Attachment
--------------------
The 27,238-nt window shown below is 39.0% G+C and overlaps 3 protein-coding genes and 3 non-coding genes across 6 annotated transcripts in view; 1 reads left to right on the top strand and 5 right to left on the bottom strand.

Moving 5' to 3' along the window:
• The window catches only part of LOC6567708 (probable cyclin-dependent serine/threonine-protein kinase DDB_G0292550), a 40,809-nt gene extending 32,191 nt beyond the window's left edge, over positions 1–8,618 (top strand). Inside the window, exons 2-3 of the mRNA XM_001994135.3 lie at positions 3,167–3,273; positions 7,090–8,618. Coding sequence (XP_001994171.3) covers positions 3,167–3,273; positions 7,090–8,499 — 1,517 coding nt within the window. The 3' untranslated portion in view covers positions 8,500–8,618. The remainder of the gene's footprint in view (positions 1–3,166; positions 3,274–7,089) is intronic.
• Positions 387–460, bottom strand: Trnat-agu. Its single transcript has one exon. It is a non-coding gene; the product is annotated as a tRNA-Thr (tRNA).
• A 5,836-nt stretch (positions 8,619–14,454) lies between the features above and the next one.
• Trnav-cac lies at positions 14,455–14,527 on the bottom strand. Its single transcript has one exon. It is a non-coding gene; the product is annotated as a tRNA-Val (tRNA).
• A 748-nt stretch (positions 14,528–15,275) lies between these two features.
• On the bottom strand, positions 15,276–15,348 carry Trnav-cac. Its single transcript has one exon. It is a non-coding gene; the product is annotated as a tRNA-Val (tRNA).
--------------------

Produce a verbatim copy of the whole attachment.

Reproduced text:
The 27,238-nt window shown below is 39.0% G+C and overlaps 3 protein-coding genes and 3 non-coding genes across 6 annotated transcripts in view; 1 reads left to right on the top strand and 5 right to left on the bottom strand.

Moving 5' to 3' along the window:
• The window catches only part of LOC6567708 (probable cyclin-dependent serine/threonine-protein kinase DDB_G0292550), a 40,809-nt gene extending 32,191 nt beyond the window's left edge, over positions 1–8,618 (top strand). Inside the window, exons 2-3 of the mRNA XM_001994135.3 lie at positions 3,167–3,273; positions 7,090–8,618. Coding sequence (XP_001994171.3) covers positions 3,167–3,273; positions 7,090–8,499 — 1,517 coding nt within the window. The 3' untranslated portion in view covers positions 8,500–8,618. The remainder of the gene's footprint in view (positions 1–3,166; positions 3,274–7,089) is intronic.
• Positions 387–460, bottom strand: Trnat-agu. Its single transcript has one exon. It is a non-coding gene; the product is annotated as a tRNA-Thr (tRNA).
• A 5,836-nt stretch (positions 8,619–14,454) lies between the features above and the next one.
• Trnav-cac lies at positions 14,455–14,527 on the bottom strand. Its single transcript has one exon. It is a non-coding gene; the product is annotated as a tRNA-Val (tRNA).
• A 748-nt stretch (positions 14,528–15,275) lies between these two features.
• On the bottom strand, positions 15,276–15,348 carry Trnav-cac. Its single transcript has one exon. It is a non-coding gene; the product is annotated as a tRNA-Val (tRNA).